Nintendo handhelds

Nintendo DS

A time to celebrate for Nintendo fans!

It’s been 12 years since the DS was released. Happy birthday, DS. The Dual Screen was a revolution of it’s time and became the second highest selling console. It used a touch screen well before the reality of phones using the same technology had sunk into the mass market. The first generation iPhone was released three years after the DS. It was an innovative, entertaining and fairly affordable device.

I remember getting one for Christmas in 2004 and my parents were happy to buy it. Thank you, Mum and Dad. I was 14 at the time and the popularity for handhelds had hit a low for my age group. I couldn’t really understand why. Every second kid on the school bus would have a Game Boy in primary school. Was I just too old? I didn’t think so. The opportunity to have Mario Kart sitting in my pocket along with so many other great titles was too good to refuse. Unfortunately, my attention to play games was eventually distracted by another thing that entered my pocket. A smartphone.

Nintendo and smartphones.

There will be a lot of confused, dissatisfied customers for Nintendo. Super Mario Run has only been announced for iPhone due to Android being on so many devices. And then those iPhone users need to have at least iOS 8. Yes, an iPhone 4S (Released in 2011) can have iOS 8 but older devices will quickly lose support. The DS was released in 2004 and it’s last physical release game was in 2014. I can’t see Nintendo supporting the iPhone 4S until 2021.

Smart phones are upgraded at a rapid rate. Unlike the video games industry, smart phone companies are racing to release the next model smart phone. This will cause issues for Nintendo that they’ve never had to face previously. I can’t see Nintendo being comfortable with this.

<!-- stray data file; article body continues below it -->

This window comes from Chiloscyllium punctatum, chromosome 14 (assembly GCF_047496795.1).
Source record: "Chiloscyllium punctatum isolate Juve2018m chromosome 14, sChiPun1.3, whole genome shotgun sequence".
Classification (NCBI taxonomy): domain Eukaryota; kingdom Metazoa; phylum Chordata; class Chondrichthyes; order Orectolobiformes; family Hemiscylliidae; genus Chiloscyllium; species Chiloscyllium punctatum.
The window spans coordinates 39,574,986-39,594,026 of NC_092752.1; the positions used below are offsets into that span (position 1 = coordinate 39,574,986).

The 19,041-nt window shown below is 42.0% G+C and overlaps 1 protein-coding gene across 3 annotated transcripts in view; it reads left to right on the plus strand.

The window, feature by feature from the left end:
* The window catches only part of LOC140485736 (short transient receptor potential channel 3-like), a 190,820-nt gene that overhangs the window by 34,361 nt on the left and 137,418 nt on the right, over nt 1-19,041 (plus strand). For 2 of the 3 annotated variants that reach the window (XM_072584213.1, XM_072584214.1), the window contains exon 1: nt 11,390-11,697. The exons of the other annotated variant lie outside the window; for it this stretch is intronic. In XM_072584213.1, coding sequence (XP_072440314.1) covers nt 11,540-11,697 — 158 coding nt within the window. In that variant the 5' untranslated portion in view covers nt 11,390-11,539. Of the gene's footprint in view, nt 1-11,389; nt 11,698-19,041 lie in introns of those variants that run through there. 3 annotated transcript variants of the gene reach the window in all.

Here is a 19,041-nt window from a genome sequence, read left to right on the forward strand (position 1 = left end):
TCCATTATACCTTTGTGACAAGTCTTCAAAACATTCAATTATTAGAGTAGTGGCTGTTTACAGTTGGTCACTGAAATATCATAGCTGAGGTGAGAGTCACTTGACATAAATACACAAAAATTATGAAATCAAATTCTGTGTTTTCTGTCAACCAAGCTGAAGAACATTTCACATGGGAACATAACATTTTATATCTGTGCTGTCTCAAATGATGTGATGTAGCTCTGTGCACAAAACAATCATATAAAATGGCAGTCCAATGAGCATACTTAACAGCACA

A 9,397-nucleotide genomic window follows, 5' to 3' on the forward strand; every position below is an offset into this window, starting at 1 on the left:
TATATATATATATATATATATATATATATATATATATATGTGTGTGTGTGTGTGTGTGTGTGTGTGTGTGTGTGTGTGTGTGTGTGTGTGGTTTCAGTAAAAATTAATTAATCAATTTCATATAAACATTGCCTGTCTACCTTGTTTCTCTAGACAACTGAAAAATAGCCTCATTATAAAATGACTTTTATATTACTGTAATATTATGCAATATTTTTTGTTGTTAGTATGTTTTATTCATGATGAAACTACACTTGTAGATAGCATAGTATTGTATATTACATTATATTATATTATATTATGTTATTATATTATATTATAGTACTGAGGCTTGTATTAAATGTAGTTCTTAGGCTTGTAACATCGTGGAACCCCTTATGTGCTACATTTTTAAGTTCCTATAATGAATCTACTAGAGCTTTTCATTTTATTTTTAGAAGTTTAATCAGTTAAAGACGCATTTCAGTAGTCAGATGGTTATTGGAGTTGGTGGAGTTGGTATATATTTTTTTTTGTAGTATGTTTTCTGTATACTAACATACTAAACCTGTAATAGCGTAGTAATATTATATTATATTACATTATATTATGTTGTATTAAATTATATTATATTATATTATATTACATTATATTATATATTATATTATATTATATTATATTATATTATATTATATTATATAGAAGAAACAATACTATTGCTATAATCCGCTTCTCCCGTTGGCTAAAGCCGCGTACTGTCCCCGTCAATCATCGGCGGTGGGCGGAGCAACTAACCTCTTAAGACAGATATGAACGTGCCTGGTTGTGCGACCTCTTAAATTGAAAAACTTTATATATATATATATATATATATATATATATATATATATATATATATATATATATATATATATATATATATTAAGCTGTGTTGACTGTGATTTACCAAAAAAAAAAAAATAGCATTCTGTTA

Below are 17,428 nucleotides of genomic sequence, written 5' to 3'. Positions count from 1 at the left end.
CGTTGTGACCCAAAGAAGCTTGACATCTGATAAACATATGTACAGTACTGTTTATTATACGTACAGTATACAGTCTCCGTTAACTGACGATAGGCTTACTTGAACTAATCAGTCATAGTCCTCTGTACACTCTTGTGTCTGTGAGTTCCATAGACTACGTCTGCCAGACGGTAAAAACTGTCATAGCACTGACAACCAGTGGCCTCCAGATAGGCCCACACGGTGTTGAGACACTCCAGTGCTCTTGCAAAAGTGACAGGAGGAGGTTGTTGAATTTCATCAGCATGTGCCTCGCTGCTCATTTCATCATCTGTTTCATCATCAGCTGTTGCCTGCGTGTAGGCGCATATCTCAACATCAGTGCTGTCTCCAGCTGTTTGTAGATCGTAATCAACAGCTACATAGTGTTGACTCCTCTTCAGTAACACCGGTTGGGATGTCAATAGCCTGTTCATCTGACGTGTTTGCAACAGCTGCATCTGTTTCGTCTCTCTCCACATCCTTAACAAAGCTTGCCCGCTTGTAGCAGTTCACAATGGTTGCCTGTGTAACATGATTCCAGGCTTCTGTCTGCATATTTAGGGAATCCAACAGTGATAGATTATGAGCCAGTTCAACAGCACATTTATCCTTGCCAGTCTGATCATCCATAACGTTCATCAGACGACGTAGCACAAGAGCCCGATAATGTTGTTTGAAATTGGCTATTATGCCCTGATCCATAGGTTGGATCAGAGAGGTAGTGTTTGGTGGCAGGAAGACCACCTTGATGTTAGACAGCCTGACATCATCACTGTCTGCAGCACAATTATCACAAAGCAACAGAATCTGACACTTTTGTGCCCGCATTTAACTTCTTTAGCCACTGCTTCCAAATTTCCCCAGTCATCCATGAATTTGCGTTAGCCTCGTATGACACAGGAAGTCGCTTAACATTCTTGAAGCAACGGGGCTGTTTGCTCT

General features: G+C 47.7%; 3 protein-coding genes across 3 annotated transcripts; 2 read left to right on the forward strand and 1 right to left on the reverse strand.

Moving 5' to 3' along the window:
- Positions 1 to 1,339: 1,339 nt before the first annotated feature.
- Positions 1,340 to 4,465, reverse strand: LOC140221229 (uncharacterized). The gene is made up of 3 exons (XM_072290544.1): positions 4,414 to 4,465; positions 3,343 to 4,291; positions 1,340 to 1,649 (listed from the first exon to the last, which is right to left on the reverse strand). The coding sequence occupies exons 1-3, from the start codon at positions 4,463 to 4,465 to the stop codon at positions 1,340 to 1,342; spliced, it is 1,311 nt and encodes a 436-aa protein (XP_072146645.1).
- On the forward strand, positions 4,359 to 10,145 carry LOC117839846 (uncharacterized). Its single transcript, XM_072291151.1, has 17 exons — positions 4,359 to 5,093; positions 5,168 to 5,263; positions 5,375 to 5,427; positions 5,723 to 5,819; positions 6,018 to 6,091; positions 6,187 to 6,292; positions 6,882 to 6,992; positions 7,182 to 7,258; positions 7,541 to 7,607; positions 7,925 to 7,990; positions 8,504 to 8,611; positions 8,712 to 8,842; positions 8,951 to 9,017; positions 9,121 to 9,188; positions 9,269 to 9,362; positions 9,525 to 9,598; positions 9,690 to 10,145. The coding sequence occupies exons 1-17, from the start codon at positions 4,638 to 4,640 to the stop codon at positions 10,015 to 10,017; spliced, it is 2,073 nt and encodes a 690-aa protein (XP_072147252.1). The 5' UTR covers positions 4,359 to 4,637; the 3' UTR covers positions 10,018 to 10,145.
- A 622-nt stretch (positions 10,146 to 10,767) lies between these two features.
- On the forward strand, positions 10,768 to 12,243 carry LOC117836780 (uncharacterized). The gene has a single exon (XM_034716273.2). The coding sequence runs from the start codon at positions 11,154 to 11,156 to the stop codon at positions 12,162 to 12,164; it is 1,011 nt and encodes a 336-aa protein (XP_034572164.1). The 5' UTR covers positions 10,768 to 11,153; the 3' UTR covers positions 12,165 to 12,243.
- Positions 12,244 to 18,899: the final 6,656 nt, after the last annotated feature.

Switch Skyrim

What’s next?

After the recent announcement of the Switch and a release date set for Super Mario Run, there’s a nerving uncertainty for the progression of Nintendo. Shareholders have been pushing for the Company to enter the mobile games market. Stock prices were slashed 10% after the announcement of the Switch. The late President Satoru Iwata announced in March last year that Nintendo would do what the Company had promised not to. Release games on mobile. But after the Pokémon Go effect it seems certain Nintendo will develop games on mobile for a considerable amount of time. Fire Emblem and Animal Crossing will be released early next year.


Nintendo have gone with a try it buy it method of purchase. Super Mario Run can be demoed for free but the full version is $9.99. The majority of mobile game developers offer a free download and have in-game purchases. Can Nintendo compete with this strategy? Nintendo would be crucified if it tried to do the same. The difference in price between a 3DS game and mobile game is considerable. If there isn’t a huge increase in sales volumes how will the Company sustain the difference in price? I know there are big differences in production costs but that could quickly change if gamers expect more for their money.


No touching?

The beauty of the Wii U was that you had a second touchable screen in your hands. The Nintendo Switch doesn’t have this. A handheld is needed as well as the Nintendo Switch. Sure, have some games for mobile but gamers need a dedicated handheld device. That could mean continuing support for the 3DS and pairing it with the Switch or developing a smaller handheld Switch device dedicated for portability and pairing. There’s always been something special about having a handheld device as well as a console. I can’t imagine being able to combine the two. Handheld devices have amassed an enormous amount of sales for Nintendo. They can’t simply say goodbye and dedicate all resources to the Switch. A competitor could quickly jump on to a huge market left in the dark. We’ll see though.

Are you happy with the Switch becoming your portable gaming solution? Would you still rather a smaller dedicated device?

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